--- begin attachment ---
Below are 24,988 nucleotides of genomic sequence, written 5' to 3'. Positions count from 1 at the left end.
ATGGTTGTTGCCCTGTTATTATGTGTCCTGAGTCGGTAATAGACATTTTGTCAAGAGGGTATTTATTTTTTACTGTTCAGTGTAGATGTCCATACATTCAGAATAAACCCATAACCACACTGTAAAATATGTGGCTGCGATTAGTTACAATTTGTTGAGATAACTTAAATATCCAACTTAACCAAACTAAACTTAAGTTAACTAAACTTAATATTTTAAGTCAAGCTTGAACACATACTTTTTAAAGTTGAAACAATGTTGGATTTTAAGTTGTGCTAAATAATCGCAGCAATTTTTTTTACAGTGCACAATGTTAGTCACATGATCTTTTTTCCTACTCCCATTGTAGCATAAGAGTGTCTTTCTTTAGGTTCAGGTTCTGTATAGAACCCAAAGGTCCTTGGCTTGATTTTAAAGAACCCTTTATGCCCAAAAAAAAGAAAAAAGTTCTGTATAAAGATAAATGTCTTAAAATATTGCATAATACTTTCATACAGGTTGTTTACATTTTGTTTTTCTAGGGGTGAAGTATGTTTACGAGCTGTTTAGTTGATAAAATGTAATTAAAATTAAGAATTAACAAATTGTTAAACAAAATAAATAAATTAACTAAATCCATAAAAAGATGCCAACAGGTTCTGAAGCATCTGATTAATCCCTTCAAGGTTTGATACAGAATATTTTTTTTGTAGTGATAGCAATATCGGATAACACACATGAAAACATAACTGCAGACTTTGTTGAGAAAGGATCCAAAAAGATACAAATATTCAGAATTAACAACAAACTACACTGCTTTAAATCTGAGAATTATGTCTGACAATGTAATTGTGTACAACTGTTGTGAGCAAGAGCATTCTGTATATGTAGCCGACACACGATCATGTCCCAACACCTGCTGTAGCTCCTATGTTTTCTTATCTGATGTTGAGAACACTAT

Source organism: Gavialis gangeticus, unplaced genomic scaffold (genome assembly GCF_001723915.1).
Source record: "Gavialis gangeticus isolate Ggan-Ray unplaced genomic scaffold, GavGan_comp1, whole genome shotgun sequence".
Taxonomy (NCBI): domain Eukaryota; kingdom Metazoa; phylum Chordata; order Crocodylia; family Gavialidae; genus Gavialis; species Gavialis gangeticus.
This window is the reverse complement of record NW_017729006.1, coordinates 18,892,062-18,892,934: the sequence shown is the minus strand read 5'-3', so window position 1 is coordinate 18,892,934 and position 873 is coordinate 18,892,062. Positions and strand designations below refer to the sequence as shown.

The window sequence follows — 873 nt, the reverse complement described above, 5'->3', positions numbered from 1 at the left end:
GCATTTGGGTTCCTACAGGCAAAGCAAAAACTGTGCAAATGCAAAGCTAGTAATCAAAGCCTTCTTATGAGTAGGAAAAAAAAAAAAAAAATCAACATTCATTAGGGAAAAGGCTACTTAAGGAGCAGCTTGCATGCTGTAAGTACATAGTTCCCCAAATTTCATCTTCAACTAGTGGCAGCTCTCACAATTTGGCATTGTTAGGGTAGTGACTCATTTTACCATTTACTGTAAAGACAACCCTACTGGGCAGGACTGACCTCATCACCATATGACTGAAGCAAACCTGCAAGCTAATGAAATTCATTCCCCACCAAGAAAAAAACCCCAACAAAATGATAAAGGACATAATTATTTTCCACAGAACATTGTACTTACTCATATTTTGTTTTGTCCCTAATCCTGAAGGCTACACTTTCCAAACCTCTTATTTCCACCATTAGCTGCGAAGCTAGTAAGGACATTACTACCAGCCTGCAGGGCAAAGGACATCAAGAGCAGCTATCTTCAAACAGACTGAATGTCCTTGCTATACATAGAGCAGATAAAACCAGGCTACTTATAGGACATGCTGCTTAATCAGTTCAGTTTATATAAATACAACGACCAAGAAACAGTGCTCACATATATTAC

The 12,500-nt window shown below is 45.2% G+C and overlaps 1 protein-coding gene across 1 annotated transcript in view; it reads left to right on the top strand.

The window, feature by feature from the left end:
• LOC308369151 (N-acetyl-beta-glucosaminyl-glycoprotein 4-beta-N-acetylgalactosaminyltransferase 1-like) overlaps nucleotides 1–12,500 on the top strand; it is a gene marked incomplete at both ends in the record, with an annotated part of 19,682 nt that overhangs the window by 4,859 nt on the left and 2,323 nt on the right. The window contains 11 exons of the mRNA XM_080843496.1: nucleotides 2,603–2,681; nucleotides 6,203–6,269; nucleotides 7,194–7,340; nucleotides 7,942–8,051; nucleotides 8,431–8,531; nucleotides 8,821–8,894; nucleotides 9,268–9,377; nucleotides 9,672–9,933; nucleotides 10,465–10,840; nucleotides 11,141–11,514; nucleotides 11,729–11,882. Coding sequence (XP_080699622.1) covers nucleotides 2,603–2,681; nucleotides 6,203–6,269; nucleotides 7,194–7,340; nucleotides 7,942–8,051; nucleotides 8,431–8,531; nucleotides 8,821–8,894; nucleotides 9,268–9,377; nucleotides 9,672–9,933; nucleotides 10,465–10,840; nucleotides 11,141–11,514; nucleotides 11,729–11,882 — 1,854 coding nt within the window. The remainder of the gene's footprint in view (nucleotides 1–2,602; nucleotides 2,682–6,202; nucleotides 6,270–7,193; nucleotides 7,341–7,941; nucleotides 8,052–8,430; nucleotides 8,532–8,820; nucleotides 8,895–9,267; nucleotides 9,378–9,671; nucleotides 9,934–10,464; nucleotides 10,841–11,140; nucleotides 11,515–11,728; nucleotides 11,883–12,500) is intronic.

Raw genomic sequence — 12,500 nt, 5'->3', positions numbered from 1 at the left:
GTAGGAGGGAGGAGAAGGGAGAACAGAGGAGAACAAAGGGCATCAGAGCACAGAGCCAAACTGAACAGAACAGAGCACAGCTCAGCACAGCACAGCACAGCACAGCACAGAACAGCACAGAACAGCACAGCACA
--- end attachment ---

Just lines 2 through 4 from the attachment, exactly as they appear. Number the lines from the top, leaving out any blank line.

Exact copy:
ATGGTTGTTGCCCTGTTATTATGTGTCCTGAGTCGGTAATAGACATTTTGTCAAGAGGGTATTTATTTTTTACTGTTCAGTGTAGATGTCCATACATTCAGAATAAACCCATAACCACACTGTAAAATATGTGGCTGCGATTAGTTACAATTTGTTGAGATAACTTAAATATCCAACTTAACCAAACTAAACTTAAGTTAACTAAACTTAATATTTTAAGTCAAGCTTGAACACATACTTTTTAAAGTTGAAACAATGTTGGATTTTAAGTTGTGCTAAATAATCGCAGCAATTTTTTTTACAGTGCACAATGTTAGTCACATGATCTTTTTTCCTACTCCCATTGTAGCATAAGAGTGTCTTTCTTTAGGTTCAGGTTCTGTATAGAACCCAAAGGTCCTTGGCTTGATTTTAAAGAACCCTTTATGCCCAAAAAAAAGAAAAAAGTTCTGTATAAAGATAAATGTCTTAAAATATTGCATAATACTTTCATACAGGTTGTTTACATTTTGTTTTTCTAGGGGTGAAGTATGTTTACGAGCTGTTTAGTTGATAAAATGTAATTAAAATTAAGAATTAACAAATTGTTAAACAAAATAAATAAATTAACTAAATCCATAAAAAGATGCCAACAGGTTCTGAAGCATCTGATTAATCCCTTCAAGGTTTGATACAGAATATTTTTTTTGTAGTGATAGCAATATCGGATAACACACATGAAAACATAACTGCAGACTTTGTTGAGAAAGGATCCAAAAAGATACAAATATTCAGAATTAACAACAAACTACACTGCTTTAAATCTGAGAATTATGTCTGACAATGTAATTGTGTACAACTGTTGTGAGCAAGAGCATTCTGTATATGTAGCCGACACACGATCATGTCCCAACACCTGCTGTAGCTCCTATGTTTTCTTATCTGATGTTGAGAACACTAT

Source organism: Gavialis gangeticus, unplaced genomic scaffold (genome assembly GCF_001723915.1).
Source record: "Gavialis gangeticus isolate Ggan-Ray unplaced genomic scaffold, GavGan_comp1, whole genome shotgun sequence".